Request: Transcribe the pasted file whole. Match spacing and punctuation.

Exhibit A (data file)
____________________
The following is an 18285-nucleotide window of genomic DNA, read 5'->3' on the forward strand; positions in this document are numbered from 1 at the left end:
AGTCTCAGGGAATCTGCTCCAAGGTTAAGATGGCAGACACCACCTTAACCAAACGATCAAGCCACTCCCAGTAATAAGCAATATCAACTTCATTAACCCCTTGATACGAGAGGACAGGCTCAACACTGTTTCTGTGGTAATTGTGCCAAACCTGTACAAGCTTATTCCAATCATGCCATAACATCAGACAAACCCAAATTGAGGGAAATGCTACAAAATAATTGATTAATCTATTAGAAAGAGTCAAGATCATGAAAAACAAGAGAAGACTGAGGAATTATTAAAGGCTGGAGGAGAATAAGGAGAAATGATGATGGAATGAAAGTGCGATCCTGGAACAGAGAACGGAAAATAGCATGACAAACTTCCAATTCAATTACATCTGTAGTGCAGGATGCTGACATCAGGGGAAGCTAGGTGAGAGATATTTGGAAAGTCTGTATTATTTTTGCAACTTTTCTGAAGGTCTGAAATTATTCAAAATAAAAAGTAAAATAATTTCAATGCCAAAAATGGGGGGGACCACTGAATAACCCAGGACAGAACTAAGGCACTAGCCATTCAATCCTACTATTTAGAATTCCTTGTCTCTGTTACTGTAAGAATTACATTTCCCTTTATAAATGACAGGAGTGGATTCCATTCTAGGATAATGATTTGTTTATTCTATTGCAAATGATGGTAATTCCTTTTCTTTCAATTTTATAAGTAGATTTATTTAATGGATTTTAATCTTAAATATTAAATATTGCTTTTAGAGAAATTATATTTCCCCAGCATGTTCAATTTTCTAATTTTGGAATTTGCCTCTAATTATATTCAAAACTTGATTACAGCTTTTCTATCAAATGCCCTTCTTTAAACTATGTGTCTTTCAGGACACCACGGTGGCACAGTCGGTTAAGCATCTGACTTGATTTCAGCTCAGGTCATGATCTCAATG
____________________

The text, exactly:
The following is an 18285-nucleotide window of genomic DNA, read 5'->3' on the forward strand; positions in this document are numbered from 1 at the left end:
AGTCTCAGGGAATCTGCTCCAAGGTTAAGATGGCAGACACCACCTTAACCAAACGATCAAGCCACTCCCAGTAATAAGCAATATCAACTTCATTAACCCCTTGATACGAGAGGACAGGCTCAACACTGTTTCTGTGGTAATTGTGCCAAACCTGTACAAGCTTATTCCAATCATGCCATAACATCAGACAAACCCAAATTGAGGGAAATGCTACAAAATAATTGATTAATCTATTAGAAAGAGTCAAGATCATGAAAAACAAGAGAAGACTGAGGAATTATTAAAGGCTGGAGGAGAATAAGGAGAAATGATGATGGAATGAAAGTGCGATCCTGGAACAGAGAACGGAAAATAGCATGACAAACTTCCAATTCAATTACATCTGTAGTGCAGGATGCTGACATCAGGGGAAGCTAGGTGAGAGATATTTGGAAAGTCTGTATTATTTTTGCAACTTTTCTGAAGGTCTGAAATTATTCAAAATAAAAAGTAAAATAATTTCAATGCCAAAAATGGGGGGGACCACTGAATAACCCAGGACAGAACTAAGGCACTAGCCATTCAATCCTACTATTTAGAATTCCTTGTCTCTGTTACTGTAAGAATTACATTTCCCTTTATAAATGACAGGAGTGGATTCCATTCTAGGATAATGATTTGTTTATTCTATTGCAAATGATGGTAATTCCTTTTCTTTCAATTTTATAAGTAGATTTATTTAATGGATTTTAATCTTAAATATTAAATATTGCTTTTAGAGAAATTATATTTCCCCAGCATGTTCAATTTTCTAATTTTGGAATTTGCCTCTAATTATATTCAAAACTTGATTACAGCTTTTCTATCAAATGCCCTTCTTTAAACTATGTGTCTTTCAGGACACCACGGTGGCACAGTCGGTTAAGCATCTGACTTGATTTCAGCTCAGGTCATGATCTCAATG